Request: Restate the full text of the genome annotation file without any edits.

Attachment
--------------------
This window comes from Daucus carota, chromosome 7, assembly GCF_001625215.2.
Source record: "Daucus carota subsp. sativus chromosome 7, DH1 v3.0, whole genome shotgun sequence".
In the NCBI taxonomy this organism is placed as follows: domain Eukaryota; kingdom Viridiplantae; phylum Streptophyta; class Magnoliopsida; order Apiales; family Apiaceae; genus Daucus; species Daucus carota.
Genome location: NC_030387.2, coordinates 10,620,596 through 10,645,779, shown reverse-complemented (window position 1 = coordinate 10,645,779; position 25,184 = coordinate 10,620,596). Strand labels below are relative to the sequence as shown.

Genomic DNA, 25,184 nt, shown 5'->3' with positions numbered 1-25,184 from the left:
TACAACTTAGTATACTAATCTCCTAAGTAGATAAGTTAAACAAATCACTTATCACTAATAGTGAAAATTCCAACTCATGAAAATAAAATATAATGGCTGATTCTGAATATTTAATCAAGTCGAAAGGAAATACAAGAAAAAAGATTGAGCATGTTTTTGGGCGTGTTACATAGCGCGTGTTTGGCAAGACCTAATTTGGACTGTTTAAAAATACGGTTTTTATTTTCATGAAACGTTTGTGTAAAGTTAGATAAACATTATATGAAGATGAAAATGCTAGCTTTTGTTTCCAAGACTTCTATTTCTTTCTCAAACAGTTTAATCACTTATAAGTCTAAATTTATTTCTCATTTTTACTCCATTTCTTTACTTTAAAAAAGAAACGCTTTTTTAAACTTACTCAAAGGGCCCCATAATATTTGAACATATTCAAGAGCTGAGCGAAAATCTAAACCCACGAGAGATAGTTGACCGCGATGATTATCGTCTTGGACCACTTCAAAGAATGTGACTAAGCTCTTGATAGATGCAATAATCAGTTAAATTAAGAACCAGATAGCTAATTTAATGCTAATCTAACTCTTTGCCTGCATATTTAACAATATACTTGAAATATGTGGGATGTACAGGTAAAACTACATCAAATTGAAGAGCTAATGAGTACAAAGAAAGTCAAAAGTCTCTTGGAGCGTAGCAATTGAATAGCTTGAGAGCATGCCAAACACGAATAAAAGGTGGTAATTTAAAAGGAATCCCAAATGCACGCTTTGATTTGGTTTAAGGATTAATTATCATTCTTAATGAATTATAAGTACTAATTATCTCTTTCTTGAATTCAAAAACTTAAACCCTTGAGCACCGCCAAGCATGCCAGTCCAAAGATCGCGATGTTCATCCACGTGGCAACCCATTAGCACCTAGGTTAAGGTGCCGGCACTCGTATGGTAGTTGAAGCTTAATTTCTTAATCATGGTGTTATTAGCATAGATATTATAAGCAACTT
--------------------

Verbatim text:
This window comes from Daucus carota, chromosome 7, assembly GCF_001625215.2.
Source record: "Daucus carota subsp. sativus chromosome 7, DH1 v3.0, whole genome shotgun sequence".
In the NCBI taxonomy this organism is placed as follows: domain Eukaryota; kingdom Viridiplantae; phylum Streptophyta; class Magnoliopsida; order Apiales; family Apiaceae; genus Daucus; species Daucus carota.
Genome location: NC_030387.2, coordinates 10,620,596 through 10,645,779, shown reverse-complemented (window position 1 = coordinate 10,645,779; position 25,184 = coordinate 10,620,596). Strand labels below are relative to the sequence as shown.

Genomic DNA, 25,184 nt, shown 5'->3' with positions numbered 1-25,184 from the left:
TACAACTTAGTATACTAATCTCCTAAGTAGATAAGTTAAACAAATCACTTATCACTAATAGTGAAAATTCCAACTCATGAAAATAAAATATAATGGCTGATTCTGAATATTTAATCAAGTCGAAAGGAAATACAAGAAAAAAGATTGAGCATGTTTTTGGGCGTGTTACATAGCGCGTGTTTGGCAAGACCTAATTTGGACTGTTTAAAAATACGGTTTTTATTTTCATGAAACGTTTGTGTAAAGTTAGATAAACATTATATGAAGATGAAAATGCTAGCTTTTGTTTCCAAGACTTCTATTTCTTTCTCAAACAGTTTAATCACTTATAAGTCTAAATTTATTTCTCATTTTTACTCCATTTCTTTACTTTAAAAAAGAAACGCTTTTTTAAACTTACTCAAAGGGCCCCATAATATTTGAACATATTCAAGAGCTGAGCGAAAATCTAAACCCACGAGAGATAGTTGACCGCGATGATTATCGTCTTGGACCACTTCAAAGAATGTGACTAAGCTCTTGATAGATGCAATAATCAGTTAAATTAAGAACCAGATAGCTAATTTAATGCTAATCTAACTCTTTGCCTGCATATTTAACAATATACTTGAAATATGTGGGATGTACAGGTAAAACTACATCAAATTGAAGAGCTAATGAGTACAAAGAAAGTCAAAAGTCTCTTGGAGCGTAGCAATTGAATAGCTTGAGAGCATGCCAAACACGAATAAAAGGTGGTAATTTAAAAGGAATCCCAAATGCACGCTTTGATTTGGTTTAAGGATTAATTATCATTCTTAATGAATTATAAGTACTAATTATCTCTTTCTTGAATTCAAAAACTTAAACCCTTGAGCACCGCCAAGCATGCCAGTCCAAAGATCGCGATGTTCATCCACGTGGCAACCCATTAGCACCTAGGTTAAGGTGCCGGCACTCGTATGGTAGTTGAAGCTTAATTTCTTAATCATGGTGTTATTAGCATAGATATTATAAGCAACTT